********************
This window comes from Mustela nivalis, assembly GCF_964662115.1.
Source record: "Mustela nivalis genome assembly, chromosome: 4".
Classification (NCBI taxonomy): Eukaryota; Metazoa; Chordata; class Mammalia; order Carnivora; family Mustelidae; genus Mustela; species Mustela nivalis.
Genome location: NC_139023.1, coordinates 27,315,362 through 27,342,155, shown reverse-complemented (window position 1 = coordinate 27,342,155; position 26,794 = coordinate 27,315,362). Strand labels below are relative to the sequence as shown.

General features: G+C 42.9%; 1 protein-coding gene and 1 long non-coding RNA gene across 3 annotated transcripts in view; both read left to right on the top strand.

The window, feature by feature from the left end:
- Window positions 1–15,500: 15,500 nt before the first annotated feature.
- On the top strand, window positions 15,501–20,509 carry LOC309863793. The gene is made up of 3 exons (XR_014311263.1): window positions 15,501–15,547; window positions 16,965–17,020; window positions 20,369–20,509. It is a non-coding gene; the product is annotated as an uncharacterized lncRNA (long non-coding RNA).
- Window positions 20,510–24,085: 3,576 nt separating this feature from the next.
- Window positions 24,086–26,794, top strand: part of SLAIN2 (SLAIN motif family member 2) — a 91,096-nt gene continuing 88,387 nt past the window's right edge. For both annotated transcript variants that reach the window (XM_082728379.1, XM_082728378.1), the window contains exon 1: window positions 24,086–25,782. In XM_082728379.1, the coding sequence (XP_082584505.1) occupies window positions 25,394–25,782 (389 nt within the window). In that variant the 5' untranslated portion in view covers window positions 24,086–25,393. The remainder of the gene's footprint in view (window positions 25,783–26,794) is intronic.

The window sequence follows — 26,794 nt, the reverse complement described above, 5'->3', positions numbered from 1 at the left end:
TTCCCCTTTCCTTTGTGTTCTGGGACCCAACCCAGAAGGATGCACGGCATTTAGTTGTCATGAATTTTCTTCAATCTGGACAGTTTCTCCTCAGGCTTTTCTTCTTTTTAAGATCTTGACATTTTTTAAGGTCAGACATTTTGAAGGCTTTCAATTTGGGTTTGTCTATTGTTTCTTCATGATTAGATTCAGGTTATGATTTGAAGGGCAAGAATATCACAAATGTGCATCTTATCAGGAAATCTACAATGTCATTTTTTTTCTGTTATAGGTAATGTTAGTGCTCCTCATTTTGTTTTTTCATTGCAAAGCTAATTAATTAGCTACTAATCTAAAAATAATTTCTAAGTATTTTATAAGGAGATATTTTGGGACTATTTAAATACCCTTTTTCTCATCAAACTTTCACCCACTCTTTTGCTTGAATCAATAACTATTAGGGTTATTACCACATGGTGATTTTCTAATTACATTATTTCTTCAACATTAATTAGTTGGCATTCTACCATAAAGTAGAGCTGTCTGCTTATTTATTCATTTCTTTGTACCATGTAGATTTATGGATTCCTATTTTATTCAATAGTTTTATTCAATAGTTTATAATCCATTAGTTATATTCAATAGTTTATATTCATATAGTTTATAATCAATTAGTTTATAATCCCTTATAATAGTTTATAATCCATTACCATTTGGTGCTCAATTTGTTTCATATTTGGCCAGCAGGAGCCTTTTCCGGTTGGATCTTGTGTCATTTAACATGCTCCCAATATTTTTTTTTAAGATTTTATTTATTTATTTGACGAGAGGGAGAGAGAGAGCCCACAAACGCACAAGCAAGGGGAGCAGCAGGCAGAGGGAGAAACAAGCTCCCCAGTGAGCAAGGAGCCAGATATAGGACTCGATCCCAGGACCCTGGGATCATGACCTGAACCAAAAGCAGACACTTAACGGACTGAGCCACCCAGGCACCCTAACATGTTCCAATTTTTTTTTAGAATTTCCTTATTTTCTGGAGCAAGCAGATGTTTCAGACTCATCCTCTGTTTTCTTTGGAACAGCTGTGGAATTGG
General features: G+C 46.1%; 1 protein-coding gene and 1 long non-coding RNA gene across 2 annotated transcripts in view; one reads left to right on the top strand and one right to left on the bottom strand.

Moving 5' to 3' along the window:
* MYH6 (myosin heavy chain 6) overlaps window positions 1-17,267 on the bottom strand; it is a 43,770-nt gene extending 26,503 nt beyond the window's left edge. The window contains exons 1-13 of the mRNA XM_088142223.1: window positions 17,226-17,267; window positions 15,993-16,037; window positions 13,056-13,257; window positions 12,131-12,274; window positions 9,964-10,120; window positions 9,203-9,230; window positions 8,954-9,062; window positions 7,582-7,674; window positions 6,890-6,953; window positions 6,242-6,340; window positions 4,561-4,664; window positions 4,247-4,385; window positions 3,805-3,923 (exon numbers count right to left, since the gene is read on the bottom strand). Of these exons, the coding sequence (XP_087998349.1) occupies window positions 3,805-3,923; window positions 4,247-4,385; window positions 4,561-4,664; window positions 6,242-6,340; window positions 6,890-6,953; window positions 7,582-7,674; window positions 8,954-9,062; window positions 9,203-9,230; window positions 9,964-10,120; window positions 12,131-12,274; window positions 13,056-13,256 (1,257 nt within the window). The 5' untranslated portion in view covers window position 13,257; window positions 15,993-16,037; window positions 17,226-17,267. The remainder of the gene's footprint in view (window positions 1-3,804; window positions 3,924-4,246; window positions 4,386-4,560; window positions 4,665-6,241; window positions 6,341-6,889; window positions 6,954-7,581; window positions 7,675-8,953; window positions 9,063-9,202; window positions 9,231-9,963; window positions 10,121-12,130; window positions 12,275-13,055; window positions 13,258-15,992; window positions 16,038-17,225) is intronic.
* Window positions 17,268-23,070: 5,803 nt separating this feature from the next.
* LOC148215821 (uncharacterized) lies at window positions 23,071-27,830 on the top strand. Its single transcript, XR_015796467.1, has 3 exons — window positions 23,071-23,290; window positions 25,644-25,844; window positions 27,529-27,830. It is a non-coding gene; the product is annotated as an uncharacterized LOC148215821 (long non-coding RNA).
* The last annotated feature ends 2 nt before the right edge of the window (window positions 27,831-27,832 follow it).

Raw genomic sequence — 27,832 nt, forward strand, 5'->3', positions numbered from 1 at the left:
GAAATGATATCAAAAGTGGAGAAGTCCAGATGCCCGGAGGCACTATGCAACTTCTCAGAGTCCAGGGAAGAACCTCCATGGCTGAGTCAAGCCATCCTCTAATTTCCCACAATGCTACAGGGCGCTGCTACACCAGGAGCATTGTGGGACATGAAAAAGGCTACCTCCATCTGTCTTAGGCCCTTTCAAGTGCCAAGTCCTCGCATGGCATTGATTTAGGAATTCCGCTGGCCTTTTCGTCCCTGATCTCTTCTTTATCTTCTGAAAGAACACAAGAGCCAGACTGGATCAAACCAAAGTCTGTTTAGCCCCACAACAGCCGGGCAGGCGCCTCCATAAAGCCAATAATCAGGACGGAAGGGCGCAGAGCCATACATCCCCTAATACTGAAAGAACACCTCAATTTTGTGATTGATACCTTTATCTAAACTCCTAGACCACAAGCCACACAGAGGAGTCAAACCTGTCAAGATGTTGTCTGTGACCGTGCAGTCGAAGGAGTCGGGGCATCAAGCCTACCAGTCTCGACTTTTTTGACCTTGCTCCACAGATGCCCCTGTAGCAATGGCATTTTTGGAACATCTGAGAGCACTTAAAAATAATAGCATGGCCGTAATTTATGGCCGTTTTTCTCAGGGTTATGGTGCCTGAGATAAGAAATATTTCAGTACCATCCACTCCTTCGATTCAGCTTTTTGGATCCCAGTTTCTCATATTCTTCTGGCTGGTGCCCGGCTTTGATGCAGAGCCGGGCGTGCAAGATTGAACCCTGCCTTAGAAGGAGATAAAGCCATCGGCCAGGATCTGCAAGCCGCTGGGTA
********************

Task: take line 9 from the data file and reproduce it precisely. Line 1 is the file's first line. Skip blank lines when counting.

- Window positions 20,510–24,085: 3,576 nt separating this feature from the next.